Wait a Minute

Is it my imagination or has impatience run rampant?  If it’s not some lady running a shopping cart up my you know what, at the grocery store checkout line, it’s some dude rushing another guy out of his parking spot at the hardware store.

Everybody’s in a hurry these days, and common courtesy seems to have gone with the wind.  I just can’t.

Are people ruder than they used to be?  Have we taken “looking out for number one,” way too far?

I understand that we should all “take care.”  We should all learn to love ourselves, such as the Bible says, as we love our neighbor.  But loving yourself more than your neighbor, then that’s taking the precept too far, I believe.

A few weeks ago, I literally fell in a crosswalk because an impatient driver, stopped to wait for me to cross frantically waving like a flag in the wind, to get me to hurry up.  So flustered, I trotted toward the crossing line and tripped over my own rubber soled shoes.

What’s wrong with this picture?  I haven’t totally lost faith in people because of their impatience.  That trip and fall incident was accompanied by my dropping my bank card at the crime scene.  Don’t you know that a Good Samaritan turned it in at the grocery store customer service desk.  I would not have dreamed of a more honest, caring and truly loving your neighbor type human being to have concluded that stunning experience.

It could’ve been worse.  Don’t you know, it could always be worse?

I don’t know about you, but I feel rushed all the time, whether it’s spouses pushing each other to do something or another, or it’s just the speed of culture.  Could you just “hold your horses,” a little bit?

Put the kettle on, and chill out.  Mind you, I don’t think I’m a particularly slow person.  In fact, my usual walking gait is by habit timed close to my fitness walking regime, which is kind of fast.

I’m also quick off the draw in business and technology, or so I’m told by more than a few professionals younger and savvier than am I.  So, it is just a theory that this “hurry-up” culture is based purely on self-centered “me-centric” selfishness.

I’m pretty sure that the driver’s manual in every state of the United States restricts the use of sounding one’s horn to very purposeful things.  And I’m equally sure that people are honking their horn out of impatience, not because they love Jesus. (Please know I’m not mocking Jesus, but to clarify, there used to be a bumper sticker, which said “honk if you love Jesus.”)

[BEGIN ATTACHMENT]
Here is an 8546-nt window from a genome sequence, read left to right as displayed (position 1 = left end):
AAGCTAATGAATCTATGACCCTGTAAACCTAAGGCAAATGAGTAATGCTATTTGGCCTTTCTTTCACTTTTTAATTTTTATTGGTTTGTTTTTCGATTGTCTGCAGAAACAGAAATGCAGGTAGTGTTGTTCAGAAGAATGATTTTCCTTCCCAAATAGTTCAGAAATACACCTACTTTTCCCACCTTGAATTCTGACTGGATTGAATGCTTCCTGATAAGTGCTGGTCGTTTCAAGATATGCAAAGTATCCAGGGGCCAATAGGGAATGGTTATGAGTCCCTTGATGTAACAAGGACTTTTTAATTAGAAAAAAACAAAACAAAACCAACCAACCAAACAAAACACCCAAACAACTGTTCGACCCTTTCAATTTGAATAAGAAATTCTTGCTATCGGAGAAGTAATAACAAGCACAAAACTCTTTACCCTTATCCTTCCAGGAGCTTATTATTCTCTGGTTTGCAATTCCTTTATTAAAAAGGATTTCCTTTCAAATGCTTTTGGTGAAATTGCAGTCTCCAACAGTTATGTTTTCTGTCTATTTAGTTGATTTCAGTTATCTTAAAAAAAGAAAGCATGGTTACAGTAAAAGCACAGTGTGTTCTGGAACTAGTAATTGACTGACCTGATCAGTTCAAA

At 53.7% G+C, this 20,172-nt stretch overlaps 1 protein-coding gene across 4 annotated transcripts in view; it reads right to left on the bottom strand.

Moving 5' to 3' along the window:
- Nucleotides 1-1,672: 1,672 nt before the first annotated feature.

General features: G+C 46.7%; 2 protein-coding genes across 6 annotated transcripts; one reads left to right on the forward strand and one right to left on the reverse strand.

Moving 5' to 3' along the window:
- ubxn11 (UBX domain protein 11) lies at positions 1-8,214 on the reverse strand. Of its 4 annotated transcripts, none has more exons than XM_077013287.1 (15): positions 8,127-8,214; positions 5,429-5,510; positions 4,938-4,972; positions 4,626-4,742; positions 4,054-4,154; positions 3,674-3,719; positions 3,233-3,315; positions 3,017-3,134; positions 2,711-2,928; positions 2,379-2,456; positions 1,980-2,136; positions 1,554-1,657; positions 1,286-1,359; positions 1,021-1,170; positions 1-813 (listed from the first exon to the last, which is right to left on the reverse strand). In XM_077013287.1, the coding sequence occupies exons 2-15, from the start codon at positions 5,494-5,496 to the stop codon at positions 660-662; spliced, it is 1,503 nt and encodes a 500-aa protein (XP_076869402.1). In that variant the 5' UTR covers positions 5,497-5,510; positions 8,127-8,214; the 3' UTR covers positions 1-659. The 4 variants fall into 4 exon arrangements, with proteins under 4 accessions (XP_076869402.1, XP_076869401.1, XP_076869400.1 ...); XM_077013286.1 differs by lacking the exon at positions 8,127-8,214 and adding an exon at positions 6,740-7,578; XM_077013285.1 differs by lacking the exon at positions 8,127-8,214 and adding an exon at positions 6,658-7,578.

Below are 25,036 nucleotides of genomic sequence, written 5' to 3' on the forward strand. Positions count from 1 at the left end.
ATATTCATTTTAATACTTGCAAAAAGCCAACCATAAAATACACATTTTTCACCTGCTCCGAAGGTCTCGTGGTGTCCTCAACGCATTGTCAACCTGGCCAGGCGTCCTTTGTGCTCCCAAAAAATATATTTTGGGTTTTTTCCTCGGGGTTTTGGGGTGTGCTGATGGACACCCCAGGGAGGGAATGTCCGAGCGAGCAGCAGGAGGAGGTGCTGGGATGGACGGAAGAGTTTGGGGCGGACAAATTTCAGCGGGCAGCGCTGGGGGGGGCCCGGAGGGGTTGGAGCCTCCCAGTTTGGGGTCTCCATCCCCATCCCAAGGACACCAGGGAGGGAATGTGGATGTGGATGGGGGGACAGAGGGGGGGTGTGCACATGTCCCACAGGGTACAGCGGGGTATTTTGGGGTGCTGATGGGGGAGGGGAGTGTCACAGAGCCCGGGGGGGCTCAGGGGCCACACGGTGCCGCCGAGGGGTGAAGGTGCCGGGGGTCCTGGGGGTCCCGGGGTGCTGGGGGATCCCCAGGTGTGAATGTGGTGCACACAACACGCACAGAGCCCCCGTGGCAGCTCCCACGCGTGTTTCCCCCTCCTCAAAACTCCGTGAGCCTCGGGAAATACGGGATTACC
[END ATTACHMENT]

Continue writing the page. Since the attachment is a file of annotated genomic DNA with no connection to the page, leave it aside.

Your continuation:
It’s just plain road rage if you honk your horn out of frustration with other driver’s reaction time.  Typically, you will hear a honk if you delay a fraction of a second after the traffic light turns green or risk a rear-ending.

And forget the yellow light as a caution light or prepare-to-stop indication.  If you don’t go through a yellow light, again you risk being rear-ended by the guy behind you who wants to get through the light.

Sensible driving calls for sounding your horn only to alert another driver with whom you might collide, i.e., the blind spot, or their temporary lack of attention to their surroundings, which include you in them.

“Hold on!”  I know I’m not the only human being who takes five seconds to get her cards back in the right place in my wallet or hand bag before leaving the checkout line at the grocery store.  Oh, my goodness you would think you were holding up a person late for an appointment at the White House, but it’s just one granny on her way to the next store on her list.

Leave it to a 19th century monarch to genially tell us all to “back off,” and save ourselves some stress.  Supposedly it was the U.K.’s Queen Victoria who said “Let time slow down so that one breathes freedom and peace, making one forget the world and it’s sad turmoil.” 

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